Deutsche Telekom CEO Tim Hoettges believes a T-Mobile-Sprint merger would have been beneficial for both companies. Photo Illustration/IBTimes Source Images: Reuters

Sprint has begun looking into a potential merger with T-Mobile once again, according to Reuters.

As Reuters reports, Sprint’s parent company SoftBank has investigated potentially selling the telecommunications company to T-Mobile, which would combine the resources and networks of both companies. Negotiations for a possible sale are expected to begin in April.

In a call with analysts during an earnings call in early February, SoftBank CEO Masayoshi Son hinted the company’s long-term projections could be unpredictable.

"We may buy, we may sell. Maybe a simple merger, we may be dealing with T-Mobile, we may be dealing with totally different people, different company," Son said.

Both companies previously agreed to a merger in 2014, but the proposal failed following opposition from U.S. regulators over anti-competitive concerns. Since then, both companies have operated separately and generally work with smaller market share than AT&T and Verizon, which dominate the U.S. market.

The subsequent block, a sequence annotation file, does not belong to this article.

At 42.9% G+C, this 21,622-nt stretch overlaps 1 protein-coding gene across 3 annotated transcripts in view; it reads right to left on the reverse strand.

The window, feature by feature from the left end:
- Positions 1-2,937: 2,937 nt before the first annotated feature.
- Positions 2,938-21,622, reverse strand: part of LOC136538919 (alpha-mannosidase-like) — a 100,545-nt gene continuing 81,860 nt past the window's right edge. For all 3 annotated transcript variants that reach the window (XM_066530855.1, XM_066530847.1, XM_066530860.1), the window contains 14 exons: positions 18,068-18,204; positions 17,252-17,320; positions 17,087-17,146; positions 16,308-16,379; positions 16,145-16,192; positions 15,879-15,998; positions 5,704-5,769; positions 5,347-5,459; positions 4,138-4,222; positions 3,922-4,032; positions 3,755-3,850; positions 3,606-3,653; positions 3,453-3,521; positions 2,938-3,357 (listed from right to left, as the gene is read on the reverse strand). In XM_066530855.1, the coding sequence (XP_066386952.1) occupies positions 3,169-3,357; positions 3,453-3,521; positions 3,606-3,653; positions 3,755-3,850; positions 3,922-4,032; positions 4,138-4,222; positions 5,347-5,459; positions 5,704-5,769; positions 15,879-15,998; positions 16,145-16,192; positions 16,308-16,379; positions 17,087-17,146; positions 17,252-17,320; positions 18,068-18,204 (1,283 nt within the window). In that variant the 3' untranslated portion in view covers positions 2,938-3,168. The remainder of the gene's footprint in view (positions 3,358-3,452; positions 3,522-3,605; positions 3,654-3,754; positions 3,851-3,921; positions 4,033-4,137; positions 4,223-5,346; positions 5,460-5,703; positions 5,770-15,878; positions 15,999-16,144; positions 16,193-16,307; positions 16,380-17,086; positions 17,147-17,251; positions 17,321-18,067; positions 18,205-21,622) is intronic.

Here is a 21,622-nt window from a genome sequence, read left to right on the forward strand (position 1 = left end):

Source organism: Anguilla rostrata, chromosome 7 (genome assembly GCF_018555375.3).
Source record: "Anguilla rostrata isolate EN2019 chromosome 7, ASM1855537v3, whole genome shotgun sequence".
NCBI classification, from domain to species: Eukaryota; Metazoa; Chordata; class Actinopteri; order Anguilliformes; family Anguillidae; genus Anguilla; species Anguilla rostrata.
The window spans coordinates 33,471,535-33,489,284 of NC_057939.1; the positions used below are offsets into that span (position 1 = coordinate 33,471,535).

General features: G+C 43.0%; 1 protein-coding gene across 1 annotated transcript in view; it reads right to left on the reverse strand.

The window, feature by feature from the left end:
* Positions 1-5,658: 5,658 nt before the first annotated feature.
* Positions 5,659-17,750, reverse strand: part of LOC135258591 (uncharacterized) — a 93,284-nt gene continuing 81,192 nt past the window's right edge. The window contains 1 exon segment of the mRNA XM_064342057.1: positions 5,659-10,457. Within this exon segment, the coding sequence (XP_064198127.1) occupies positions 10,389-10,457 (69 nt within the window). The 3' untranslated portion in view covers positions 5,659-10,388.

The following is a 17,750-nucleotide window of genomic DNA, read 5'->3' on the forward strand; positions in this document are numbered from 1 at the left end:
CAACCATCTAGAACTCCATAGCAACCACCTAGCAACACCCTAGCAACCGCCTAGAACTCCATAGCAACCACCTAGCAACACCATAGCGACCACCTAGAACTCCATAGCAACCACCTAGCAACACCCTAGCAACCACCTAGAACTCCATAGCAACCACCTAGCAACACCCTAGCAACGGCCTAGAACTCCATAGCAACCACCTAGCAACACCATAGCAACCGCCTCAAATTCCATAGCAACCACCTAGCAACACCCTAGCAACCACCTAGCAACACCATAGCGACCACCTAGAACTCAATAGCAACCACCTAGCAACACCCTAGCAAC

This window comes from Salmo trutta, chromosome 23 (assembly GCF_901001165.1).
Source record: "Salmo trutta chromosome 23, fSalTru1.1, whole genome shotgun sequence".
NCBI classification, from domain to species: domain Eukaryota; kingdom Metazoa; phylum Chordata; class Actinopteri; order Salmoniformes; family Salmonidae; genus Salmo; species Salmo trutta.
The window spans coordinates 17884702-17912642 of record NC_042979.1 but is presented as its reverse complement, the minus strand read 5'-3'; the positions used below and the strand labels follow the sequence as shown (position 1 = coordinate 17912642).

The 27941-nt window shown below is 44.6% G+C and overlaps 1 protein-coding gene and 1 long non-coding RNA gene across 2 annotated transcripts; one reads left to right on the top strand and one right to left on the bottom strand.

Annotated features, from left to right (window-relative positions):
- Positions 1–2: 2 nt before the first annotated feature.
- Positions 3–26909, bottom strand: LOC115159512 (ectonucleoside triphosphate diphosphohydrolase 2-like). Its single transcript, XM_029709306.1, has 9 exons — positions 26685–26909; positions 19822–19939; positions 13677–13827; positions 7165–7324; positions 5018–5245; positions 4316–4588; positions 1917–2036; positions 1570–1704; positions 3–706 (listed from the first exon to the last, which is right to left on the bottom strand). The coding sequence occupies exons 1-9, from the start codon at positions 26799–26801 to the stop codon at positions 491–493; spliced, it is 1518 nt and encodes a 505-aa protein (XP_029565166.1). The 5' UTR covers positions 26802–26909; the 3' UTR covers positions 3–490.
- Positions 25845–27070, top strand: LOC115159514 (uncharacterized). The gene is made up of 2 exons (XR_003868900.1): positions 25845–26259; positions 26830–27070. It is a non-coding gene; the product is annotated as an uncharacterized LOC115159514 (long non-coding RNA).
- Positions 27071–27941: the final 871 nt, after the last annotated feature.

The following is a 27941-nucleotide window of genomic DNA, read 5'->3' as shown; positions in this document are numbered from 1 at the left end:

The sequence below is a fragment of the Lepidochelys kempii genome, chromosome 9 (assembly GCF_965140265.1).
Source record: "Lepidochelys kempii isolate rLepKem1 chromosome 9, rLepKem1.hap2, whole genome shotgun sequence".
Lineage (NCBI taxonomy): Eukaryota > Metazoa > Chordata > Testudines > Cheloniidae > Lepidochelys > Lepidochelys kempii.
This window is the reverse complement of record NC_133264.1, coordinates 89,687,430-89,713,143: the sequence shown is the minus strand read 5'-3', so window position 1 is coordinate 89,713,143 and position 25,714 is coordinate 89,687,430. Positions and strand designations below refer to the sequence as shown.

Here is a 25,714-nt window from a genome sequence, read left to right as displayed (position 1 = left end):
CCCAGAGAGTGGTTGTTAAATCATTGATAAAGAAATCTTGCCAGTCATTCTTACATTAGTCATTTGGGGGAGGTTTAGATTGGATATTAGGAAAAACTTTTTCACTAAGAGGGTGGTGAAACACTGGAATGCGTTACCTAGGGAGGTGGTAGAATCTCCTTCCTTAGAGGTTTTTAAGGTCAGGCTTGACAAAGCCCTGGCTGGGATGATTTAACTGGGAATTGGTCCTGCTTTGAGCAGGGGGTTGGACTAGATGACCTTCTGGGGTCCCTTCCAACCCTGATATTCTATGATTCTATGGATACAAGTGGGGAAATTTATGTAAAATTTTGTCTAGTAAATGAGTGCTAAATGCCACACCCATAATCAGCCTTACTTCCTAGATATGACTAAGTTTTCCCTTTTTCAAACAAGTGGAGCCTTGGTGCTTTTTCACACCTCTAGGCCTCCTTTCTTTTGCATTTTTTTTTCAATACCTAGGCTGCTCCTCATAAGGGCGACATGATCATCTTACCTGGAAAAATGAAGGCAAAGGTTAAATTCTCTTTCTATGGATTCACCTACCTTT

However, the odds of a successful Sprint and T-Mobile merger could be better now. Via The Verge, T-Mobile CEO John Legere didn’t discount the possibility of a merger at CES 2017, describing it as a “potential future outcome.” With carriers starting to migrate to 5G technology, the investment needed to keep networks competitive could also increase the odds of a merger.

The Trump administration could also play a similar role in negotiations. While President Donald Trump and the Federal Communications Commision have yet to enthusiastically endorse the AT&T-Time Warner merger, the Ajit Pai-led FCC is expected to be more open to mergers than his predecessor Tom Wheeler.

The prospect of competition from a four-company cellular market to a potential three-company market remains to be seen. This week, AT&T announced it’d start offering unlimited data to users again, following similar moves from Verizon, but both moves were caused by high-profile upgrade promotions from Sprint and T-Mobile.